2.3. Grouping and Treatment

Two-dimensional ultrasonography (2DUS) was done to monitor the tumor growth. When the average tumor diameter reached 5 mm, 40 tumor-bearing nude mice were randomly divided into four groups: APA plus UTMD (APA-U) group, UTMD group, APA group, and model control (M) group ( per group). APA was dissolved in 0.5% sodium carboxymethylcellulose (CMC-Na) at 7.5 mg/ml. Mice in the APA-U group and UTMD group were intragastrically administered with APA and 0.5% CMC-Na, respectively, at 10 ml/kg, and UTMD was done 2 h later; mice in the APA group and M group were intragastrically administered with APA and 0.5% CMC-Na, respectively, at 10 ml/kg without UTMD. UTMD was performed as follows: mice received an intravenous bolus of SonoVue at 5 ml/kg, and then the probe of an ultrasound diagnosis system was placed on the surface of the tumor, with thick gel to remove the gas between the probe and the tumor. The acoustic beam produced by the probe was cylindrical with a sectional area of 8.0 cm2, and ultrasound exposure was done with a power of 0.75 W/cm2 for 2 min (frequency, 840 kHz; focus depth, 1-2 cm; duration of irradiation, 10 s; interval, 10 s; a total of six cycles). Treatment was done once daily for 14 consecutive days.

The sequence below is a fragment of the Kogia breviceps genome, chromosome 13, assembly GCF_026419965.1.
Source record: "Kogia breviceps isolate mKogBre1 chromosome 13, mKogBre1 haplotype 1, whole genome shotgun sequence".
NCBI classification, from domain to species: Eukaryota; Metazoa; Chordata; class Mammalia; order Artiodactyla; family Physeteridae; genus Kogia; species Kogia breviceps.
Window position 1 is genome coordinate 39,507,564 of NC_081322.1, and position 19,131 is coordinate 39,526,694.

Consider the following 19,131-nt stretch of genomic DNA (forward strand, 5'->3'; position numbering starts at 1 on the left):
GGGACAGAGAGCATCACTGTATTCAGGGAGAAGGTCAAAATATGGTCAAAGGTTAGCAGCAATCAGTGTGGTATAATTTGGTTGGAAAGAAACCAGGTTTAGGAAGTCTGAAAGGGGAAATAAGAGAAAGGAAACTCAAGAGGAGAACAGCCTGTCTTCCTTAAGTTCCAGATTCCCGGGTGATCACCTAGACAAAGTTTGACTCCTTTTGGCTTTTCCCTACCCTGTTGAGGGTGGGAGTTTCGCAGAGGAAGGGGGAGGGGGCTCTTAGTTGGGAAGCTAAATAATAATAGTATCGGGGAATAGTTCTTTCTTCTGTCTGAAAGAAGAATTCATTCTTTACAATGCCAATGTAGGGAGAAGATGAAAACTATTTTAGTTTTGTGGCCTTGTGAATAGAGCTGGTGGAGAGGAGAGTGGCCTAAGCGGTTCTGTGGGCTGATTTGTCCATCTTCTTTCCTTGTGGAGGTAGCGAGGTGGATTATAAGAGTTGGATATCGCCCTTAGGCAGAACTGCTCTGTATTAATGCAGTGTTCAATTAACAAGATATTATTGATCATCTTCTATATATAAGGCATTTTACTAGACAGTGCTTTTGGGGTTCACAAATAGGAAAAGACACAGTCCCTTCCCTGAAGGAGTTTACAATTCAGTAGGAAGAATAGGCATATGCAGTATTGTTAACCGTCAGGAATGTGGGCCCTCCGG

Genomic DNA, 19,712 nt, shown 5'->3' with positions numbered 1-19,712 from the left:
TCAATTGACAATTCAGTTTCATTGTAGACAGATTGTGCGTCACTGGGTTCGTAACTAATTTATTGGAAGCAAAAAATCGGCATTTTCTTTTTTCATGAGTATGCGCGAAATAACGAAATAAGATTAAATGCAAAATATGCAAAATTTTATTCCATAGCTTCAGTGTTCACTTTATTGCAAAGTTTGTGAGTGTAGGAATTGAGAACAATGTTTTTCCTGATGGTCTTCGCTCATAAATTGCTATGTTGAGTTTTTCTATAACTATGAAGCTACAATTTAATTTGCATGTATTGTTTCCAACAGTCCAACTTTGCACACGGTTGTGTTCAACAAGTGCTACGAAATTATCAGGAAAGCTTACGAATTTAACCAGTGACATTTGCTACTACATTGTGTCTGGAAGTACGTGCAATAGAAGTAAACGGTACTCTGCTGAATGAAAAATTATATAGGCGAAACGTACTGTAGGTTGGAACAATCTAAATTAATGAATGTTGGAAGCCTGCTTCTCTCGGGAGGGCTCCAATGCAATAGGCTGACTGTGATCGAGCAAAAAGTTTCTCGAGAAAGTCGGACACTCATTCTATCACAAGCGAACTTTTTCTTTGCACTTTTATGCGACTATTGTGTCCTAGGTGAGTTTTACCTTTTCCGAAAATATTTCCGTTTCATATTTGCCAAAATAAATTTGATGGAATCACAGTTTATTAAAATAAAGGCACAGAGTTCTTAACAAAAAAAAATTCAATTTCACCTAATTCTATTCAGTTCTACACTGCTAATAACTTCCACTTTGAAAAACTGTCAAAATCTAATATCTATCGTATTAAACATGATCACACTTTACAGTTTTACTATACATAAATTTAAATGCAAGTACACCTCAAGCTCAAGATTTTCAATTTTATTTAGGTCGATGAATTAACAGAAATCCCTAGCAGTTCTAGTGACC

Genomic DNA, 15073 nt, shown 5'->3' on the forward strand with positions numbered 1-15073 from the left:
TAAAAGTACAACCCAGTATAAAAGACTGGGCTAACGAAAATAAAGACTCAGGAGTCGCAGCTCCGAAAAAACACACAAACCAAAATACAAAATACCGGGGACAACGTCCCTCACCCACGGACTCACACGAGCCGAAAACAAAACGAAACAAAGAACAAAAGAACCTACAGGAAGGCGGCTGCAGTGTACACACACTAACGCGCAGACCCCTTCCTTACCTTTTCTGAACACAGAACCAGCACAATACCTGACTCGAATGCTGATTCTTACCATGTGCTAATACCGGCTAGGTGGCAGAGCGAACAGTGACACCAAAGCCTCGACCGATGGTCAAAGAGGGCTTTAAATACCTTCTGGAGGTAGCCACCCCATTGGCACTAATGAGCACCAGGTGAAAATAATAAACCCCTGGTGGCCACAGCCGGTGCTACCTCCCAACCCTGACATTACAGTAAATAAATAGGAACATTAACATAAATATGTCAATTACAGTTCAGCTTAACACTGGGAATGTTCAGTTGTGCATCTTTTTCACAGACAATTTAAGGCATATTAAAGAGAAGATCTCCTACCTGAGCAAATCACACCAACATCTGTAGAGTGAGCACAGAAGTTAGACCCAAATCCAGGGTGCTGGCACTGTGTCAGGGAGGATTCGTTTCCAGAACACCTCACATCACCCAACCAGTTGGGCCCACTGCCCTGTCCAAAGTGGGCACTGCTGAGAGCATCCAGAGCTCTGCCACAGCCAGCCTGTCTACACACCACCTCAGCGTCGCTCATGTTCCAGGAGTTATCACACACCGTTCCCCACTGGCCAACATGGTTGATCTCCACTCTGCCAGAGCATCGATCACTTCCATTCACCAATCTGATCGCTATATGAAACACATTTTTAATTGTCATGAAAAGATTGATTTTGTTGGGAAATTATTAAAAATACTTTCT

2.4. General Condition and Body Weight Measurement

The diet, activity response, mental state, and skin condition of the nude mice were observed during the experiment, and the body weight was measured. The body weight curve was delineated, and the weight change rate was calculated as follows: .

2.5. Measurement of Tumor Volume